The analysis of a system as complex as our judiciary must come from a place of principles. The true measure of an institution’s performance cannot be based on whether its outcomes agree with one’s own beliefs or friendships. Hailing an institution when it agrees with us and chastising it when it disagrees with us, says more about us than about the institution itself.
In the last few years, especially post-2014, there has been an attempt to build up every case that a certain ideological camp deems important as a litmus test for the judiciary, among other institutions.
To a keen observer, a pattern of attacks on the judiciary is hard to miss. Political parties with the chutzpah to openly go after individual judges tried to get the Chief Justice of India impeached because he did not toe their line in a particular case. It was not just about that judge but also a message to the judiciary that their reputations would be tarnished if they did not comply. Such attacks were accompanied by silent approval from a particular set of the intellectual class.
In a similar pattern, there are more indirect variants of attacks that aim to intimidate the judiciary by attempts to create a public perception against it. The manufacturing of an endless list of litmus tests based on partisan concerns and the subsequent failure certificates handed when they do not say what we want, have the veneers of subtlety and intellect.
A rather disingenuous way of doing this is to compare apples with oranges. An illustrious judge granting bail to a high-profile journalist in a case of suspected state vendetta is the latest stick to beat the judiciary with. A closed case that has been reopened with a definite agenda of harassment is being compared with people who are in jail on cases of planning riots or cases of people aiding Maoist terrorists.
Take the example of the case of Varavara Rao. While we are told that Rao is an “octogenarian social activist” in an attempt to cast the judiciary as an oppressor in keeping him in jail, what we are not told is significant. Rao is on record justifying the killing of CRPF personnel by Maoists, saying that the security forces had no right to be there. He has had run-ins with the law for his links with extremists many times in the last decade. More importantly, he has been arrested, now, in a case where there were speeches that are believed to have incited violence, riots and loss of life.
Similarly, Umar Khalid, whose arrest has rattled certain columnists, has been arrested for a conspiracy which resulted in deadly riots that resulted in the loss of life. Neither Khalid nor Rao’s cases are of attacks on dissent, but are cases where they are accused of stoking violence. These cases are not even in the same league as the arrest of a journalist over a conveniently reopened case of abetment of suicide.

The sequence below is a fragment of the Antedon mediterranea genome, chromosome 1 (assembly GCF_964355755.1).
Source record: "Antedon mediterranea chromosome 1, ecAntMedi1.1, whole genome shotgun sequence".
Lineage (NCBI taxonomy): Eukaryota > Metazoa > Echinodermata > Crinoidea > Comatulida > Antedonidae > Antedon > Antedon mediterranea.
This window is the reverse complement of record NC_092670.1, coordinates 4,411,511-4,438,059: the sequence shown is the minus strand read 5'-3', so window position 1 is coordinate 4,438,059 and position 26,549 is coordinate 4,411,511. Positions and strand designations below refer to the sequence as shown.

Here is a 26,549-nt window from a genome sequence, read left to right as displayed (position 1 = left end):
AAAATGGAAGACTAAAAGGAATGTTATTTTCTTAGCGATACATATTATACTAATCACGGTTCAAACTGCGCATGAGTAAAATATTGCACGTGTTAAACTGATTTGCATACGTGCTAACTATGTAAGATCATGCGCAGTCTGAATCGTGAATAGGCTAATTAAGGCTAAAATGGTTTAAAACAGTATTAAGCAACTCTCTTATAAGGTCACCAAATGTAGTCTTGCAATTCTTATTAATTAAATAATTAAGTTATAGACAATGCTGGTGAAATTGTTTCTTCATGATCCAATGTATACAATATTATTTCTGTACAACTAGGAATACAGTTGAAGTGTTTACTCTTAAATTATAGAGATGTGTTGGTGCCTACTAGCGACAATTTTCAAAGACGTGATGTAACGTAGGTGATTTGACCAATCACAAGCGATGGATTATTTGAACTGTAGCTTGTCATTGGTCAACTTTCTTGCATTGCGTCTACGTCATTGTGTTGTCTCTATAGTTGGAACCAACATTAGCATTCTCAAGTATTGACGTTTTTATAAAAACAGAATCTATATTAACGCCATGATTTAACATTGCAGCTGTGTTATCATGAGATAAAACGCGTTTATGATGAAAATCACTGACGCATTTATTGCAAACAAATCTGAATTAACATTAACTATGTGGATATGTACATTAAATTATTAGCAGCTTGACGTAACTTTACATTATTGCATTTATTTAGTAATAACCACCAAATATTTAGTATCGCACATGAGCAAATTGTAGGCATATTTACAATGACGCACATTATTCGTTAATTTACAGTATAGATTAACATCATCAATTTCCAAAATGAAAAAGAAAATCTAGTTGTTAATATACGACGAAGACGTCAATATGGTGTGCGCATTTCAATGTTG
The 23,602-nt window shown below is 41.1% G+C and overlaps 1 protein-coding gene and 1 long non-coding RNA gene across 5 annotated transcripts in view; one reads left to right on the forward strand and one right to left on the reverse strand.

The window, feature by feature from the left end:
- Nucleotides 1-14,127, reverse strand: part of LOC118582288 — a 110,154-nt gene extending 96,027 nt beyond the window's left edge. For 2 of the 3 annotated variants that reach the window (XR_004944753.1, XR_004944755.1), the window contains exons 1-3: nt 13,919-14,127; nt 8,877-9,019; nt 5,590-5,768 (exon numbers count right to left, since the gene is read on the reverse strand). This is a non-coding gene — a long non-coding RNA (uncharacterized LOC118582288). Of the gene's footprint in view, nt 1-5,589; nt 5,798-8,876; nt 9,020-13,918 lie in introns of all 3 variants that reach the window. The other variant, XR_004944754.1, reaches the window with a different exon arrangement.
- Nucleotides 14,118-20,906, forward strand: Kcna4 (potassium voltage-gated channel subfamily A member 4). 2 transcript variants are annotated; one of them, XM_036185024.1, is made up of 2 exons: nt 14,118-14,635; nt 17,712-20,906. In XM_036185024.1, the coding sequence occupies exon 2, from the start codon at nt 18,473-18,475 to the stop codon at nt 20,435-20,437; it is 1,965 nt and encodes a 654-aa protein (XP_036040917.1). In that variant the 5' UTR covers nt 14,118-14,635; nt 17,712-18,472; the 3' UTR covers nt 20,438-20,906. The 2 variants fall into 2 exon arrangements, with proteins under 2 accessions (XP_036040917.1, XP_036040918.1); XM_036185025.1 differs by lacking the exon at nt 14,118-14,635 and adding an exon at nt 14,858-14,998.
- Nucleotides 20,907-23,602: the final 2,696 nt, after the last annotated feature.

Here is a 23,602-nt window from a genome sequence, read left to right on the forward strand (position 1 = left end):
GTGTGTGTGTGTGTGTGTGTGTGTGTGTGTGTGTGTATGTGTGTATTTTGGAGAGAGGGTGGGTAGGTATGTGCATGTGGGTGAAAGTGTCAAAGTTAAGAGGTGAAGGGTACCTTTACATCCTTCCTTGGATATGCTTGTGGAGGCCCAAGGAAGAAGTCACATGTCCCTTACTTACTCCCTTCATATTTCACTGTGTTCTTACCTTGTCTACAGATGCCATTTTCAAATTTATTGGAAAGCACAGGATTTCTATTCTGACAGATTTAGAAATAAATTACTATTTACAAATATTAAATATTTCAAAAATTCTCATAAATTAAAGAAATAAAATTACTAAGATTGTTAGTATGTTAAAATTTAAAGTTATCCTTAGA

When it comes to the record of the judiciary in recent years, there is a lot of evidence of instances where it has gone against the prevalent governance worldview.
Right at the beginning of the NDA government’s term, the judiciary rebuffed the NJAC Bill. While the view from the government’s side was that the collegium system must go and give way for a system with greater accountability, it still gave veto power to the Supreme Court with the names. Yet, the judiciary struck it down and refused to accept the government’s reform initiative.
There was a wave of jubilation in a small ecosystem when the judiciary took a position against the government in the Aadhaar linking case, where some people sympathetic with the government’s view knew that this adversely impacted the growth prospects of the fintech ecosystem.
In a more directly political case, it was the same judiciary that forced a floor test in a very high stakes government formation battle in Maharashtra, seen as a loss of face for the ruling party at the Centre, in arguably the most important state in terms of political economy.
However, in none of these cases did we see intellectual voices from the losing side cast aspersions on the judiciary.
If institutions are discredited for short term gain with proclamations laden with hyperbole, we stare at anarchy.
A pen in one’s hand and the power of articulation are influential ways to shape discourse. But the majesty of such power lies in using it with care and caution, rather than indulging in exaggerated assertions of “barbarism”. Going too far in discrediting institutions driven by partisan considerations only serves to cut the very branch of freedom that we are sitting on.
The writer is a senior lawyer based in Mumbai and managing partner, Parinam Law Associates
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